$(1)$ tells us $\forall\varepsilon >0, \exists M\in\mathbb{R},\forall x\geq M,\lvert f(x)-a\rvert <\varepsilon$. Let $\varepsilon$ have a standard fixed value, so this is a classical formula of $M$ taking fixed standard values:
$$\forall ^\mathsf{s}\varepsilon >0, \exists M\in\mathbb{R},\forall x\geq M,\lvert f(x)-a\rvert <\varepsilon$$
The transfer axiom of IST tell us that if there exists an $M$ satisfying this formula, there must exist a standard $M$ satisfying it. In this case, $x\geq M$ is automatically satisfied for any unlimited $x$. So, we may write:
$$\forall ^\mathsf{s}\varepsilon >0,\lvert f(x)-a\rvert <\varepsilon\text{ for all unlimited $x$}$$
By our definition of $\simeq$, this means $f(x)\simeq a$ for all unlimited $x$.
$$\tag*{$\square$}$$


Now, we show $(2)\implies(1)$.

We assume that for any unlimited $x$, $f(x)\simeq a$ and $a$ is standard. Suppose we have a standard $\varepsilon >0$, then the following is true
$$\forall ^\mathsf{s}\varepsilon >0, \exists M\in\mathbb{R},\forall x\geq M,\lvert f(x)-a\rvert <\varepsilon$$
This is true because we can pick any unlimited $M$, and the statement is satisfied by our assumption. Now, we have a completely classical formula except for $\varepsilon$. Since this is a classical formula with standard parameters, the transfer axiom tells us this formula is true $\forall ^\mathsf{s}\varepsilon >0$ as soon as it is true for $\forall \varepsilon >0$, so we have $\forall\varepsilon >0, \exists M\in\mathbb{R},\forall x\geq M,\lvert f(x)-a\rvert <\varepsilon$. In other words,
$$\lim_{x\rightarrow\infty}f(x)=a$$
$$\tag*{$\square$}$$


Please comment if I can clarify any IST-specific issues for you that aren’t clear from a different NSA framework.

I agree with @Wojowu that evaluating $f$ at a hyperreal $H$ carries more information than could be contained by $f(\infty)$ in an Archimedean framework, and would like to provide an additional reason.

Uniform continuity is known to be a global property of $f$ in the sense that there is no pointwise notion of uniform continuity in an Archimedean framework. On the other hand, in a hyperreal framework, one can come pretty close, as follows.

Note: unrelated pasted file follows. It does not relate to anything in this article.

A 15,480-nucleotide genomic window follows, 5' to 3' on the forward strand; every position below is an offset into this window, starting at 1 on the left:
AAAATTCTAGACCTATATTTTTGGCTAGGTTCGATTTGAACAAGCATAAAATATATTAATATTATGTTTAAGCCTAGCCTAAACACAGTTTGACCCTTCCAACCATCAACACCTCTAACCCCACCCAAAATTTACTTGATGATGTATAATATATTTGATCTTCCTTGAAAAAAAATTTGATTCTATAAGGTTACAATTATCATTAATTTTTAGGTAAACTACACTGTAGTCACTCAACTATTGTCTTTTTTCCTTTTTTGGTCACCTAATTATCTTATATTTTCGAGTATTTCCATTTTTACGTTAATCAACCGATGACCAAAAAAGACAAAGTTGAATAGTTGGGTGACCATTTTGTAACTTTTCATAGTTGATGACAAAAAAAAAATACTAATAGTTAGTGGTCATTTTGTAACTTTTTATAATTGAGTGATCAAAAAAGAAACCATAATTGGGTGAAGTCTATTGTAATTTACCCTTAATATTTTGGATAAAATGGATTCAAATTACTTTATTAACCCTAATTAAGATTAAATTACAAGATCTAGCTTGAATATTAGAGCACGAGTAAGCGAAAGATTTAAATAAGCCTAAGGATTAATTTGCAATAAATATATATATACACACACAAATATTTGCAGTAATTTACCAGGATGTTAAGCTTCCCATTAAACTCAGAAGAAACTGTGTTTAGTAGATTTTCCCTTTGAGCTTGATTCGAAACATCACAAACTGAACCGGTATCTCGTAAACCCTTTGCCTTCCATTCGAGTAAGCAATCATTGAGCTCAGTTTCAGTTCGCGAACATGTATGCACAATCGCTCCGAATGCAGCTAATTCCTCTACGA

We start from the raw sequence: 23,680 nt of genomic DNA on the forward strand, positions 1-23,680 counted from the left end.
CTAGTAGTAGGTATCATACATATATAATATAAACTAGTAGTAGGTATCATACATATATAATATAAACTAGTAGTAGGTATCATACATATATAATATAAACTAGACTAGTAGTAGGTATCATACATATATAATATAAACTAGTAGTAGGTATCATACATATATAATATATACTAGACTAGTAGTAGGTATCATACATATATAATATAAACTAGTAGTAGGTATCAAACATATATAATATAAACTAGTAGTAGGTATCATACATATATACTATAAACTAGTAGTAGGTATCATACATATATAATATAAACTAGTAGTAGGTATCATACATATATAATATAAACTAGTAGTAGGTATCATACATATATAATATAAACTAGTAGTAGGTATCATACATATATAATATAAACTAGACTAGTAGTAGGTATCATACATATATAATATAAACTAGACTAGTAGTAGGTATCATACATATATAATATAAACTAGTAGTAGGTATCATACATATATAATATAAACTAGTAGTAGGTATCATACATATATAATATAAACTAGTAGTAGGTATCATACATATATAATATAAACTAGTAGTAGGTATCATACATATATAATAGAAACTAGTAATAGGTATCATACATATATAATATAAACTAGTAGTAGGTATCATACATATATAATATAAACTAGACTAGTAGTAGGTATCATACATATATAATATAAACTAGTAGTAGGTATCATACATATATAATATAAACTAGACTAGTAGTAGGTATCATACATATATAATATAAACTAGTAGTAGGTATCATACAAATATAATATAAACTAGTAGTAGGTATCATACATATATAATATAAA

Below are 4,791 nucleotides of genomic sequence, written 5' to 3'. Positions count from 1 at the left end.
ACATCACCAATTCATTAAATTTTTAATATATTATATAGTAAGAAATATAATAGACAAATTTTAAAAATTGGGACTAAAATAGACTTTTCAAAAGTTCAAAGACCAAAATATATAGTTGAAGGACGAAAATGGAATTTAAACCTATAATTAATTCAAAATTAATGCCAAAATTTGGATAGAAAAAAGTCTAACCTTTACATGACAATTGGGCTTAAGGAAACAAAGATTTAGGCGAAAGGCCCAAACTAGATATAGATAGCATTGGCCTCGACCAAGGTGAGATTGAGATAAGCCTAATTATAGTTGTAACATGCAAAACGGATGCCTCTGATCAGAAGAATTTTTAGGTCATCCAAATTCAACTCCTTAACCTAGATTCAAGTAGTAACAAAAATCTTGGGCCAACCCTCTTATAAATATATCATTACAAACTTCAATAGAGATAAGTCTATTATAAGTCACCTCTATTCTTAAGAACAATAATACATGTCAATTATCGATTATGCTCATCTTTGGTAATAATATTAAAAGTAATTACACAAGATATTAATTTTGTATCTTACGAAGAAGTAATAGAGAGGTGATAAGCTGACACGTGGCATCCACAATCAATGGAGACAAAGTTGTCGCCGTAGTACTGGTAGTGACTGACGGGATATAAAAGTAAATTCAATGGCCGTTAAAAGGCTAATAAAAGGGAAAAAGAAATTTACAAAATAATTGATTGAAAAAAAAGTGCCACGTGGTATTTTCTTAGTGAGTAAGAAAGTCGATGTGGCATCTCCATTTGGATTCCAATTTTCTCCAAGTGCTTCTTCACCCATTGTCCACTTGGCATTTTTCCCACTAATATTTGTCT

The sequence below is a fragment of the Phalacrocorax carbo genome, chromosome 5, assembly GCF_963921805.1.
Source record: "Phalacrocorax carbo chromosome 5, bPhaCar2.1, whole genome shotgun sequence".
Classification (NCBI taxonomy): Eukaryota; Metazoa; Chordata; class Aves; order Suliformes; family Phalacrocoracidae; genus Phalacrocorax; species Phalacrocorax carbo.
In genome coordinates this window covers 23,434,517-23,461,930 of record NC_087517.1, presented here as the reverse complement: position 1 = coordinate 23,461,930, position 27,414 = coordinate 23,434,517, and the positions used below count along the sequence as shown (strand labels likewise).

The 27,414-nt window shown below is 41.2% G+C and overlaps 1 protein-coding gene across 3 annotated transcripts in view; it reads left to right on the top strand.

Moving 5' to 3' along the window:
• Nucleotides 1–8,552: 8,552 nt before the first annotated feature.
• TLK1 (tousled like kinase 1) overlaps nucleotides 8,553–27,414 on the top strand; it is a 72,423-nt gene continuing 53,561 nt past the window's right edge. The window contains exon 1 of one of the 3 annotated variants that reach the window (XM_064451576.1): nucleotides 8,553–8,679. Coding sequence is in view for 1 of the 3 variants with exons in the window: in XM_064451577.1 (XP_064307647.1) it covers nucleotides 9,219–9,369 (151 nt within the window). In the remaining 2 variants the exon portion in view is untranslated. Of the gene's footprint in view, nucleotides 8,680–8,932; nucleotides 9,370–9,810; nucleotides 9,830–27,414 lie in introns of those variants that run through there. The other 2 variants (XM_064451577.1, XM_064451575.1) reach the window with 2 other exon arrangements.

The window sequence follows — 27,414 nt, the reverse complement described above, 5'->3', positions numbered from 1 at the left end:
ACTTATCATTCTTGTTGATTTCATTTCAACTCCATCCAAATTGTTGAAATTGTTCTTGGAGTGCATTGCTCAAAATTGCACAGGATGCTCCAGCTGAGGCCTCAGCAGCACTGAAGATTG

It turns out that a real function $f$ is uniformly continuous on $\mathbb{R}$ if and only if the natural extension ${}^{\ast}\!f$ is S-continuous at every point of ${}^{\ast}\mathbb{R}$. Here S-continuity means that every infinitesimal change of the input leads to an infinitesimal change of the output.

Thus, the squaring function on $\mathbb{R}$ is not uniformly continuous because at an infinite point $H$, and infinitesimal change $\alpha=\frac{1}{H}$ of the input leads to a change in the output which is not infinitesimal but rather appreciable:
$$
(H+\alpha)^2-H^2=H^2+2H\alpha+\alpha^2-H^2=2+\alpha^2.
$$
Thus the failure of the squaring function to be uniformly continuous is captured by its failure to be S-continuous at a single infinite point.

The syntax of the Archimedean framework is too poor to express this distinction; certainly one can’t get anywhere here with merely $f(\infty)$.

Cauchy and Robinson defined continuity in similar way procedurally, namely infinitesimal increment always leading to infinitesimal change in the function.

Depending on how broad a class of functions one wishes to encompass, one can develop infinitesimals using stronger or weaker tools (always in the context of the standard ZFC). Thus, Skolem’s arithmetic with infinite numbers is completely constructive, as analyzed in Stillwell’s

Stillwell, John. Concise survey of mathematical logic. J. Austral. Math. Soc. Ser. A 24 (1977), no. 2, 139–161 (see http://www.ams.org/mathscinet-getitem?mr=465766).

Of course, to handle the squaring function we don’t need more than Skolem’s infinities.